On Saturday, I had the pleasure of sitting in a packed auditorium at the Jewish Center of San Francisco to watch a lovingly curated showing of vintage clips of jazz dance on film from the 1930s to the 1950s. Called the "Giants of Jazz on Film," this is a popular series of film clip showings curated by master jazz historian Mark Cantor.
Mark Cantor has amassed perhaps the definitive collection of jazz on film in the world, with more than 4,000 separate titles in his care. While Mark focuses on jazz, his collection spans a variety of musical genres from "blues, Swing, Western Swing, 'pop,' rhythm and blues, country-western, vernacular dance, vaudeville and variety arts."
Mark put on a fantastic showing of jazz dance film clips from his collection, for a rapt audience of several hundred audience members. While "jazz dance" might have many definitions and connections to other forms of dance, Mark mainly showed tap and lindy hop dancers. He included some of the greatest dancers of that era, including Shorty George Snowden, Harold Nicholas, Bill "Bojangles" Robinson, the Berry Brothers, Whitey's Lindy Hoppers , and Dean Collins. In addition he exposed us to many lesser known but also stellar dancers, including several "eccentric" stylists such as Bobby "Table" Davis, Slick and Slick (barefoot hoofers!), and "Rubberneck" Holmes.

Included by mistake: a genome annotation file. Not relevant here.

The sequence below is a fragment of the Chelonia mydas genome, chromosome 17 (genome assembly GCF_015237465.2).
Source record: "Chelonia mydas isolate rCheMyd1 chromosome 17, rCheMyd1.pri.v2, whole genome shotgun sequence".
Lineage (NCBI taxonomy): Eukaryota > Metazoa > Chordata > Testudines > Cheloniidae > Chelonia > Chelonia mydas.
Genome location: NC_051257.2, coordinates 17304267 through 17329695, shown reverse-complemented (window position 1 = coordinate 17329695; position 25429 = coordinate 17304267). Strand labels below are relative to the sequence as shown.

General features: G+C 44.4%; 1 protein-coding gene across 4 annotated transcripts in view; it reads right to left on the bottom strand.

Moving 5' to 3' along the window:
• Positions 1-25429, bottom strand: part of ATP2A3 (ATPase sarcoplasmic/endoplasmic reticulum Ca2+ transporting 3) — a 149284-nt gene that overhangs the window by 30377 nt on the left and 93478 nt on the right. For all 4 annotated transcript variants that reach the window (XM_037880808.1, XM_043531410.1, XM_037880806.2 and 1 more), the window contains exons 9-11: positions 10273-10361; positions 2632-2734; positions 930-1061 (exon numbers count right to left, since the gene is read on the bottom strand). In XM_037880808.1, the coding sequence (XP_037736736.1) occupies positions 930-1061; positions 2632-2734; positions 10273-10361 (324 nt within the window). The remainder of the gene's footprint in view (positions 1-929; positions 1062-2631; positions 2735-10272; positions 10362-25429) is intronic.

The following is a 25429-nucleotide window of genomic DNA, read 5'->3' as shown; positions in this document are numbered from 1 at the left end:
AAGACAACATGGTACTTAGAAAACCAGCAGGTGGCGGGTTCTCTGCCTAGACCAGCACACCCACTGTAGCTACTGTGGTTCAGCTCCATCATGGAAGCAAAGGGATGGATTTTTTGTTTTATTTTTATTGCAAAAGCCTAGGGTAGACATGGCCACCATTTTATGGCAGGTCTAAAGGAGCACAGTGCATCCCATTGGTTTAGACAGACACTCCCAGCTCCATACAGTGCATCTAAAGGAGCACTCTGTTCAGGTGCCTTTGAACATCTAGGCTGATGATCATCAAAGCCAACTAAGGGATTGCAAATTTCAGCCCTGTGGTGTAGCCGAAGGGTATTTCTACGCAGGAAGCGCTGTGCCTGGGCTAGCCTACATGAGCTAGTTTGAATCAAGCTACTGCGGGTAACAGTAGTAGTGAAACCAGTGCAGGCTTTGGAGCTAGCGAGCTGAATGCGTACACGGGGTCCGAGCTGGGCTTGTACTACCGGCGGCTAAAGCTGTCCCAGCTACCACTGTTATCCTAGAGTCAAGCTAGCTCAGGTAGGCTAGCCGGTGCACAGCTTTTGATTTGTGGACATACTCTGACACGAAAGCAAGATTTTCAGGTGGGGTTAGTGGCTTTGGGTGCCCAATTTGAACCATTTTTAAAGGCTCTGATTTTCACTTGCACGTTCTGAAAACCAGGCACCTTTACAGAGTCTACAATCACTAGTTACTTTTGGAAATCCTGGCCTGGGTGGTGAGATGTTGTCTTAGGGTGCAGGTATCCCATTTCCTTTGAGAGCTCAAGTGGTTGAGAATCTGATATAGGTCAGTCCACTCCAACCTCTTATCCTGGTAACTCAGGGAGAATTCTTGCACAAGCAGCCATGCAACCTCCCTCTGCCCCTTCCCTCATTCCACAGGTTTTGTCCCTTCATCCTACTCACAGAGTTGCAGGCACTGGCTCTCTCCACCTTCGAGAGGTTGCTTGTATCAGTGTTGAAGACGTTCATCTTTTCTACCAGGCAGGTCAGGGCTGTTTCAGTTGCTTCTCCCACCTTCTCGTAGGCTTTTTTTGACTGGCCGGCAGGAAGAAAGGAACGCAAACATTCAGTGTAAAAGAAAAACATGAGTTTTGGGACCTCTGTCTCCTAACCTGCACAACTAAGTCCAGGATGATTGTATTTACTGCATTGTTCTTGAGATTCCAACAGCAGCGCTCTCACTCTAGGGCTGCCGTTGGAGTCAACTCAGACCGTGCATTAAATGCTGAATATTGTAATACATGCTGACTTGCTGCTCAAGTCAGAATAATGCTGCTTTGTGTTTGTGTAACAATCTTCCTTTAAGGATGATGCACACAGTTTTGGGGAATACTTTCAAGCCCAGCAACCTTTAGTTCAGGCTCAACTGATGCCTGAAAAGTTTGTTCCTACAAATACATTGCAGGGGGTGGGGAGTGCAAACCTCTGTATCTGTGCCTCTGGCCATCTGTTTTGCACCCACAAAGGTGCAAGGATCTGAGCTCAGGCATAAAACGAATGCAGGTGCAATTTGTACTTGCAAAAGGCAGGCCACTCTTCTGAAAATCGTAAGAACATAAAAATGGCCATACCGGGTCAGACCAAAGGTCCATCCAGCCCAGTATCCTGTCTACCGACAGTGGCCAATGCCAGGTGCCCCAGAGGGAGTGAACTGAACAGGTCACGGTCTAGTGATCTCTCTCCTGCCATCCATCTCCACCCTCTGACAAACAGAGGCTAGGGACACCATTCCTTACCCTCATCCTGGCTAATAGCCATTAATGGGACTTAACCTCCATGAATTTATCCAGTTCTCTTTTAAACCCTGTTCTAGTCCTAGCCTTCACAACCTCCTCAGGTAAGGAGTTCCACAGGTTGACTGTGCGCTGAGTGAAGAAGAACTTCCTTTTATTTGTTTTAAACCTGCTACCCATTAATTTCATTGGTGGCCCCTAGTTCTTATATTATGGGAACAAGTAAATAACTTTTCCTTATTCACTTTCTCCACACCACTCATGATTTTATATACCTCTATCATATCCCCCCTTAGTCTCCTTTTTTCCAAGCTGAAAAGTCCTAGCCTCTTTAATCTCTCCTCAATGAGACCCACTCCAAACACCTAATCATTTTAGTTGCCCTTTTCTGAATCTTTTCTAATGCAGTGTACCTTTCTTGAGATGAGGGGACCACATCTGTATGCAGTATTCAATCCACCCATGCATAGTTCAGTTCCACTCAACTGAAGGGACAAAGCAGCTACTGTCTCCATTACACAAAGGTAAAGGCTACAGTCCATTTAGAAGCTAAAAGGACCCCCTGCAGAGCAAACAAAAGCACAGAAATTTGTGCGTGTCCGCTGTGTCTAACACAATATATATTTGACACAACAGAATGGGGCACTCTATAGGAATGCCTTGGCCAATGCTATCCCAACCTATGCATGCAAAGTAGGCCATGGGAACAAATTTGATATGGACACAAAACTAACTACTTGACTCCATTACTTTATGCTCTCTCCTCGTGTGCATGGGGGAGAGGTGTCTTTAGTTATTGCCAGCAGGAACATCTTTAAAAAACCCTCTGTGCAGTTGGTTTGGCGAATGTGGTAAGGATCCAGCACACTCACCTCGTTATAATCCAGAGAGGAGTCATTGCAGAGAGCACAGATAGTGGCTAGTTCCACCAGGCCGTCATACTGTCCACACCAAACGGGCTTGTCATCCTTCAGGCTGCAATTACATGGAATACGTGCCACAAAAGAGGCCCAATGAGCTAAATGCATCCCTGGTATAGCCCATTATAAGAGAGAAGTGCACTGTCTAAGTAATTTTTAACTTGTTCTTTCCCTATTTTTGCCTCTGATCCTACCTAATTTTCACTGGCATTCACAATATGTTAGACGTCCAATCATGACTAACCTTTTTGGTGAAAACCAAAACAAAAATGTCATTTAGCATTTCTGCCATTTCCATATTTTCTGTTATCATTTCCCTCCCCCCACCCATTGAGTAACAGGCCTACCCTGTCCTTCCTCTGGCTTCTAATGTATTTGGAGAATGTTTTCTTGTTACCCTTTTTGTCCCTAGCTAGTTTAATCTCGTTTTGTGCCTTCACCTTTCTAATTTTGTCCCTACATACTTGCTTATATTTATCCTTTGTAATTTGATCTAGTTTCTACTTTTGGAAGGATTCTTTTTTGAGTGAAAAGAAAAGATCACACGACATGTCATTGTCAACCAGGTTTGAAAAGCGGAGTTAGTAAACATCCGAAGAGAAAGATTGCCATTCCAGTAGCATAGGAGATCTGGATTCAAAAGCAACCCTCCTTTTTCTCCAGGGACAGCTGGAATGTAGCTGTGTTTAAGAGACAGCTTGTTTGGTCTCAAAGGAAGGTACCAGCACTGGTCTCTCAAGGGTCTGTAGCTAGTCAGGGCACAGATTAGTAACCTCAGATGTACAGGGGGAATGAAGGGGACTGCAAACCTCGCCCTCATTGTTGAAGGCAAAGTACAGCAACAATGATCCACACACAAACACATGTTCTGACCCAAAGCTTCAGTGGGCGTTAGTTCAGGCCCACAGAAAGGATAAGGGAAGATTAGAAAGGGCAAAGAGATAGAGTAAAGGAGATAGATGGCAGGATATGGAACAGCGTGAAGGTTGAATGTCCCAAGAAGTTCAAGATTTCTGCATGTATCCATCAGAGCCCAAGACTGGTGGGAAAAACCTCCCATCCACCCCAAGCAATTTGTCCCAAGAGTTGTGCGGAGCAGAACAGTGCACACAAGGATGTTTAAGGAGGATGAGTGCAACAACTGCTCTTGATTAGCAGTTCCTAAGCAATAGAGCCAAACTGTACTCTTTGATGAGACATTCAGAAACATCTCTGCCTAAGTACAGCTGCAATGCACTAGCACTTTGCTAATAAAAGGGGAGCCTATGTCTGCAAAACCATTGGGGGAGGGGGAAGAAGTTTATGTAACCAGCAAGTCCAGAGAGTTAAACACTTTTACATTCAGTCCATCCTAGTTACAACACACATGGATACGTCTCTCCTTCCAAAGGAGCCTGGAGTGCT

Mark doesn't just show clip after clip after clip; he introduces sets of film snippets with detailed notes about who is performing and why it is notable. This is really the heart of the show, guiding the viewers to see these historic gems the way that this jazz expert sees them, perhaps noticing details a casual viewer might miss, or making connections across performances that are new and surprising.
All-in-all, an amazing and inspiring showcase of historic jazz on film. I feel so lucky to be involved in such a great tradition of dance that spans the generations up until today. In fact, several lindy hoppers in the audience rushed off from the showing to dance to the final hours of the "Bootleggers Ball" in the Mission. While we might lack the pizazz and showmanship of these legendary dancers of another era, we are in our own way keeping alive this awesome dance.
You can catch Mark Cantor's next "Giants of Jazz on Film" showing on May 5th at the Jewish Center of San Francisco. See the JCCSF website for details and tickets.
And if you aren't in SF, Mark has been slowly putting up some of his clips on his new YouTube channel. Not as good as seeing them curated live for you by Mark, but some wonderful and rare videos nonetheless. For example, check out this little seen clip of young hoofers Winnie and Bobby Johnson from 1936.